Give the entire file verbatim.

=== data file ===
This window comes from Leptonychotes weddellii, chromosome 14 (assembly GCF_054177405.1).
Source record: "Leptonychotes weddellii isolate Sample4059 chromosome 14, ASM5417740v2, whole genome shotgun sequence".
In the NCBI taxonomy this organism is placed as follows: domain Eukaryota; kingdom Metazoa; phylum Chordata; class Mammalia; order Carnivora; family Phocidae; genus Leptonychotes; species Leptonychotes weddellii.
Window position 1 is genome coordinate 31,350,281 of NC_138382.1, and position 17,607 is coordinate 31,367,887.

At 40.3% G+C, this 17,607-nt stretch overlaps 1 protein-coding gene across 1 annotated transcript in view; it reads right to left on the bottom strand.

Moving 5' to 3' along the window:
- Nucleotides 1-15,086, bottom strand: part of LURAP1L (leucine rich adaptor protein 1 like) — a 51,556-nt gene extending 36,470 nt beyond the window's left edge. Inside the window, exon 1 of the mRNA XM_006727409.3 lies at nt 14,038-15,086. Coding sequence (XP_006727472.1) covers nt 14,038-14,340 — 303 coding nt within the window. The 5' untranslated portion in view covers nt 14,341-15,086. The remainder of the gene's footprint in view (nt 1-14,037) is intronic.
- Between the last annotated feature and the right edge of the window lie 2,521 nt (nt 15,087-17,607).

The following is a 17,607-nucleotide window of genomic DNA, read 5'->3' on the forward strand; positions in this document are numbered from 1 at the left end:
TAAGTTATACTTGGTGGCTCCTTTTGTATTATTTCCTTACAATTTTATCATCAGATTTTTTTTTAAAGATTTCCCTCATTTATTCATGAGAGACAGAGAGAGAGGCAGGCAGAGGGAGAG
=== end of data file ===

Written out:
This window comes from Leptonychotes weddellii, chromosome 14 (assembly GCF_054177405.1).
Source record: "Leptonychotes weddellii isolate Sample4059 chromosome 14, ASM5417740v2, whole genome shotgun sequence".
In the NCBI taxonomy this organism is placed as follows: domain Eukaryota; kingdom Metazoa; phylum Chordata; class Mammalia; order Carnivora; family Phocidae; genus Leptonychotes; species Leptonychotes weddellii.
Window position 1 is genome coordinate 31,350,281 of NC_138382.1, and position 17,607 is coordinate 31,367,887.

At 40.3% G+C, this 17,607-nt stretch overlaps 1 protein-coding gene across 1 annotated transcript in view; it reads right to left on the bottom strand.

Moving 5' to 3' along the window:
- Nucleotides 1-15,086, bottom strand: part of LURAP1L (leucine rich adaptor protein 1 like) — a 51,556-nt gene extending 36,470 nt beyond the window's left edge. Inside the window, exon 1 of the mRNA XM_006727409.3 lies at nt 14,038-15,086. Coding sequence (XP_006727472.1) covers nt 14,038-14,340 — 303 coding nt within the window. The 5' untranslated portion in view covers nt 14,341-15,086. The remainder of the gene's footprint in view (nt 1-14,037) is intronic.
- Between the last annotated feature and the right edge of the window lie 2,521 nt (nt 15,087-17,607).

The following is a 17,607-nucleotide window of genomic DNA, read 5'->3' on the forward strand; positions in this document are numbered from 1 at the left end:
TAAGTTATACTTGGTGGCTCCTTTTGTATTATTTCCTTACAATTTTATCATCAGATTTTTTTTTAAAGATTTCCCTCATTTATTCATGAGAGACAGAGAGAGAGGCAGGCAGAGGGAGAG